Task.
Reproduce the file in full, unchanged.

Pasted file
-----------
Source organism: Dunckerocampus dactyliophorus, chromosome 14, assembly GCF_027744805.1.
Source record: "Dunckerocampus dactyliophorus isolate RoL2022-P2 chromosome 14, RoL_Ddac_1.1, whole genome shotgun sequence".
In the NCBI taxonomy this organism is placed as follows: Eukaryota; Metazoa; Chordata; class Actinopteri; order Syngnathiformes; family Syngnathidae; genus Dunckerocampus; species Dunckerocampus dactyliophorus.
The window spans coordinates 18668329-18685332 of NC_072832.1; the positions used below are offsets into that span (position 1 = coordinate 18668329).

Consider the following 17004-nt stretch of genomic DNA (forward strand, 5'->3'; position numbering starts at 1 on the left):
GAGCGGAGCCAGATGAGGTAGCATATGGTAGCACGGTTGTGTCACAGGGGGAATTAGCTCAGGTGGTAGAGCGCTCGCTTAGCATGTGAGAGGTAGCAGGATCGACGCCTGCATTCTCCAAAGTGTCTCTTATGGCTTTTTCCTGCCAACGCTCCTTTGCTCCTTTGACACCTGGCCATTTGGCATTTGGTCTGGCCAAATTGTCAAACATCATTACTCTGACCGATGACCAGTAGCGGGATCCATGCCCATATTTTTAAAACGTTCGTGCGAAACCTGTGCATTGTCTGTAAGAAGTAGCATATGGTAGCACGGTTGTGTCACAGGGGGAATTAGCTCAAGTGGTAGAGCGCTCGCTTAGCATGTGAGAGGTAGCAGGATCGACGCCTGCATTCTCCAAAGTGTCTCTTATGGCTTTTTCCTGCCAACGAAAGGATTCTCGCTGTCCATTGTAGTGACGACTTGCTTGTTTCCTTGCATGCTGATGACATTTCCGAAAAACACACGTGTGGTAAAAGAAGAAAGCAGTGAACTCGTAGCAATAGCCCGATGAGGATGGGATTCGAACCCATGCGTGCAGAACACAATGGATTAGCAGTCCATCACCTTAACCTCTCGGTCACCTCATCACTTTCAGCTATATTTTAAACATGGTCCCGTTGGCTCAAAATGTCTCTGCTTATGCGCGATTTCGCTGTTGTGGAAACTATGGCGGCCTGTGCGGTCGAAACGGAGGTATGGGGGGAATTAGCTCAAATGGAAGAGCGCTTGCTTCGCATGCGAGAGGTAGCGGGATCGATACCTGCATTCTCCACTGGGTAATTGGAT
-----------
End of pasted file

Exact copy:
Source organism: Dunckerocampus dactyliophorus, chromosome 14, assembly GCF_027744805.1.
Source record: "Dunckerocampus dactyliophorus isolate RoL2022-P2 chromosome 14, RoL_Ddac_1.1, whole genome shotgun sequence".
In the NCBI taxonomy this organism is placed as follows: Eukaryota; Metazoa; Chordata; class Actinopteri; order Syngnathiformes; family Syngnathidae; genus Dunckerocampus; species Dunckerocampus dactyliophorus.
The window spans coordinates 18668329-18685332 of NC_072832.1; the positions used below are offsets into that span (position 1 = coordinate 18668329).

Consider the following 17004-nt stretch of genomic DNA (forward strand, 5'->3'; position numbering starts at 1 on the left):
GAGCGGAGCCAGATGAGGTAGCATATGGTAGCACGGTTGTGTCACAGGGGGAATTAGCTCAGGTGGTAGAGCGCTCGCTTAGCATGTGAGAGGTAGCAGGATCGACGCCTGCATTCTCCAAAGTGTCTCTTATGGCTTTTTCCTGCCAACGCTCCTTTGCTCCTTTGACACCTGGCCATTTGGCATTTGGTCTGGCCAAATTGTCAAACATCATTACTCTGACCGATGACCAGTAGCGGGATCCATGCCCATATTTTTAAAACGTTCGTGCGAAACCTGTGCATTGTCTGTAAGAAGTAGCATATGGTAGCACGGTTGTGTCACAGGGGGAATTAGCTCAAGTGGTAGAGCGCTCGCTTAGCATGTGAGAGGTAGCAGGATCGACGCCTGCATTCTCCAAAGTGTCTCTTATGGCTTTTTCCTGCCAACGAAAGGATTCTCGCTGTCCATTGTAGTGACGACTTGCTTGTTTCCTTGCATGCTGATGACATTTCCGAAAAACACACGTGTGGTAAAAGAAGAAAGCAGTGAACTCGTAGCAATAGCCCGATGAGGATGGGATTCGAACCCATGCGTGCAGAACACAATGGATTAGCAGTCCATCACCTTAACCTCTCGGTCACCTCATCACTTTCAGCTATATTTTAAACATGGTCCCGTTGGCTCAAAATGTCTCTGCTTATGCGCGATTTCGCTGTTGTGGAAACTATGGCGGCCTGTGCGGTCGAAACGGAGGTATGGGGGGAATTAGCTCAAATGGAAGAGCGCTTGCTTCGCATGCGAGAGGTAGCGGGATCGATACCTGCATTCTCCACTGGGTAATTGGAT